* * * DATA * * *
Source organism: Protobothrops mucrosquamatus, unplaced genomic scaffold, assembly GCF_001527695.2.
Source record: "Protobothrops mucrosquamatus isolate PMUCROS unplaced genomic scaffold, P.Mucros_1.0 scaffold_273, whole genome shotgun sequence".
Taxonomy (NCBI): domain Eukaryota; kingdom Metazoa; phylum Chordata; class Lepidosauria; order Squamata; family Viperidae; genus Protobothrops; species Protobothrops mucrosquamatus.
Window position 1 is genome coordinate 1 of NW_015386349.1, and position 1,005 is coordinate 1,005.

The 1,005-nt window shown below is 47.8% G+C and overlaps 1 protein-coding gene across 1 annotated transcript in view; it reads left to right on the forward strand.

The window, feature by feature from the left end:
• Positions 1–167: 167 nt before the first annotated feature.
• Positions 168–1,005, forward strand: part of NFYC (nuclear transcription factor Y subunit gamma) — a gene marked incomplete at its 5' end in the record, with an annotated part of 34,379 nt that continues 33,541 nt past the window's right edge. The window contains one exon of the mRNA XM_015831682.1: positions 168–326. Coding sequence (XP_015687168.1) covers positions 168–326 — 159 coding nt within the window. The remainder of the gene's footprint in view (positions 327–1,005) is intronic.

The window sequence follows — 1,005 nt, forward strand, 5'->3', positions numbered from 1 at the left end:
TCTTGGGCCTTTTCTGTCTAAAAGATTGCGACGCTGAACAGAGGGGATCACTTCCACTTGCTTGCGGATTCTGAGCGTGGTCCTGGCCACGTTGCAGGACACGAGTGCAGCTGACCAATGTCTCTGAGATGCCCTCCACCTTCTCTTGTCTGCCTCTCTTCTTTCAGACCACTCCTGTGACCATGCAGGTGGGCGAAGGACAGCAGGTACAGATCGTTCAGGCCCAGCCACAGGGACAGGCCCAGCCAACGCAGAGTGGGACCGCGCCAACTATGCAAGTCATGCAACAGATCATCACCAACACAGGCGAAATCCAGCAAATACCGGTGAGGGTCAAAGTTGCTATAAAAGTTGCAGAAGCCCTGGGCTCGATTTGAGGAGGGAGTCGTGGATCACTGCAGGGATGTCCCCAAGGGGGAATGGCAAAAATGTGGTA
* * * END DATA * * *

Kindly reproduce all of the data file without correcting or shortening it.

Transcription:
Source organism: Protobothrops mucrosquamatus, unplaced genomic scaffold, assembly GCF_001527695.2.
Source record: "Protobothrops mucrosquamatus isolate PMUCROS unplaced genomic scaffold, P.Mucros_1.0 scaffold_273, whole genome shotgun sequence".
Taxonomy (NCBI): domain Eukaryota; kingdom Metazoa; phylum Chordata; class Lepidosauria; order Squamata; family Viperidae; genus Protobothrops; species Protobothrops mucrosquamatus.
Window position 1 is genome coordinate 1 of NW_015386349.1, and position 1,005 is coordinate 1,005.

The 1,005-nt window shown below is 47.8% G+C and overlaps 1 protein-coding gene across 1 annotated transcript in view; it reads left to right on the forward strand.

The window, feature by feature from the left end:
• Positions 1–167: 167 nt before the first annotated feature.
• Positions 168–1,005, forward strand: part of NFYC (nuclear transcription factor Y subunit gamma) — a gene marked incomplete at its 5' end in the record, with an annotated part of 34,379 nt that continues 33,541 nt past the window's right edge. The window contains one exon of the mRNA XM_015831682.1: positions 168–326. Coding sequence (XP_015687168.1) covers positions 168–326 — 159 coding nt within the window. The remainder of the gene's footprint in view (positions 327–1,005) is intronic.

The window sequence follows — 1,005 nt, forward strand, 5'->3', positions numbered from 1 at the left end:
TCTTGGGCCTTTTCTGTCTAAAAGATTGCGACGCTGAACAGAGGGGATCACTTCCACTTGCTTGCGGATTCTGAGCGTGGTCCTGGCCACGTTGCAGGACACGAGTGCAGCTGACCAATGTCTCTGAGATGCCCTCCACCTTCTCTTGTCTGCCTCTCTTCTTTCAGACCACTCCTGTGACCATGCAGGTGGGCGAAGGACAGCAGGTACAGATCGTTCAGGCCCAGCCACAGGGACAGGCCCAGCCAACGCAGAGTGGGACCGCGCCAACTATGCAAGTCATGCAACAGATCATCACCAACACAGGCGAAATCCAGCAAATACCGGTGAGGGTCAAAGTTGCTATAAAAGTTGCAGAAGCCCTGGGCTCGATTTGAGGAGGGAGTCGTGGATCACTGCAGGGATGTCCCCAAGGGGGAATGGCAAAAATGTGGTA